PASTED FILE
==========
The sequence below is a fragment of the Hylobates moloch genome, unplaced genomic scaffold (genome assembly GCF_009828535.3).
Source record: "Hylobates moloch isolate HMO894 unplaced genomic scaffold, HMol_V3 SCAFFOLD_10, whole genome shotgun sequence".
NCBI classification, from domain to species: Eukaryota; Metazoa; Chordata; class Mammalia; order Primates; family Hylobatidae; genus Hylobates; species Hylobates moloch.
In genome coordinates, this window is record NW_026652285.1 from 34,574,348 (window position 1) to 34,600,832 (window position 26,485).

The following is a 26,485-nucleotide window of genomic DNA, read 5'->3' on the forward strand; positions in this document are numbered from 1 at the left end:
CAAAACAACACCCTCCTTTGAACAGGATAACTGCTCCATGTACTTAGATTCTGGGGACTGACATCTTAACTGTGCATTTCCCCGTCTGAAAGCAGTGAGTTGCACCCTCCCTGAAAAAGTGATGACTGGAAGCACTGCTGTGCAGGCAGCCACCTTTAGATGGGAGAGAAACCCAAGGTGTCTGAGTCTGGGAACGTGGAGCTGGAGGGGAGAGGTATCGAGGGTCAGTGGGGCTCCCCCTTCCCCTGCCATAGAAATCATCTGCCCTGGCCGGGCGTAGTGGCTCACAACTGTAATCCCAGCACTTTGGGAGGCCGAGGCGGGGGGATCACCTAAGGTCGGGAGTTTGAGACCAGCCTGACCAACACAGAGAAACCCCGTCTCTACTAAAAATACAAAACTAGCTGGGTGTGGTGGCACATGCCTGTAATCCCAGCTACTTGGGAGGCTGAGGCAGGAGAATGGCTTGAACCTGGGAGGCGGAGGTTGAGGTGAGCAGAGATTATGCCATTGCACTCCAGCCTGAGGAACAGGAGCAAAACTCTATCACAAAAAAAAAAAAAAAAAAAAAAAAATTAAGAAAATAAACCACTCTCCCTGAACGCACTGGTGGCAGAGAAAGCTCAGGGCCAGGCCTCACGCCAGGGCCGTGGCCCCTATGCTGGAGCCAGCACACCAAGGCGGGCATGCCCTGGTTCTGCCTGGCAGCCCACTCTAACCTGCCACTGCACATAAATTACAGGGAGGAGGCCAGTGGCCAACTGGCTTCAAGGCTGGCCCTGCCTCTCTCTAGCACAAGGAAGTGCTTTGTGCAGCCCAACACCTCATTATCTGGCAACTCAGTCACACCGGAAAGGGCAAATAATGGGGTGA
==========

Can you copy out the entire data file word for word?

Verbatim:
The sequence below is a fragment of the Hylobates moloch genome, unplaced genomic scaffold (genome assembly GCF_009828535.3).
Source record: "Hylobates moloch isolate HMO894 unplaced genomic scaffold, HMol_V3 SCAFFOLD_10, whole genome shotgun sequence".
NCBI classification, from domain to species: Eukaryota; Metazoa; Chordata; class Mammalia; order Primates; family Hylobatidae; genus Hylobates; species Hylobates moloch.
In genome coordinates, this window is record NW_026652285.1 from 34,574,348 (window position 1) to 34,600,832 (window position 26,485).

The following is a 26,485-nucleotide window of genomic DNA, read 5'->3' on the forward strand; positions in this document are numbered from 1 at the left end:
CAAAACAACACCCTCCTTTGAACAGGATAACTGCTCCATGTACTTAGATTCTGGGGACTGACATCTTAACTGTGCATTTCCCCGTCTGAAAGCAGTGAGTTGCACCCTCCCTGAAAAAGTGATGACTGGAAGCACTGCTGTGCAGGCAGCCACCTTTAGATGGGAGAGAAACCCAAGGTGTCTGAGTCTGGGAACGTGGAGCTGGAGGGGAGAGGTATCGAGGGTCAGTGGGGCTCCCCCTTCCCCTGCCATAGAAATCATCTGCCCTGGCCGGGCGTAGTGGCTCACAACTGTAATCCCAGCACTTTGGGAGGCCGAGGCGGGGGGATCACCTAAGGTCGGGAGTTTGAGACCAGCCTGACCAACACAGAGAAACCCCGTCTCTACTAAAAATACAAAACTAGCTGGGTGTGGTGGCACATGCCTGTAATCCCAGCTACTTGGGAGGCTGAGGCAGGAGAATGGCTTGAACCTGGGAGGCGGAGGTTGAGGTGAGCAGAGATTATGCCATTGCACTCCAGCCTGAGGAACAGGAGCAAAACTCTATCACAAAAAAAAAAAAAAAAAAAAAAAAATTAAGAAAATAAACCACTCTCCCTGAACGCACTGGTGGCAGAGAAAGCTCAGGGCCAGGCCTCACGCCAGGGCCGTGGCCCCTATGCTGGAGCCAGCACACCAAGGCGGGCATGCCCTGGTTCTGCCTGGCAGCCCACTCTAACCTGCCACTGCACATAAATTACAGGGAGGAGGCCAGTGGCCAACTGGCTTCAAGGCTGGCCCTGCCTCTCTCTAGCACAAGGAAGTGCTTTGTGCAGCCCAACACCTCATTATCTGGCAACTCAGTCACACCGGAAAGGGCAAATAATGGGGTGA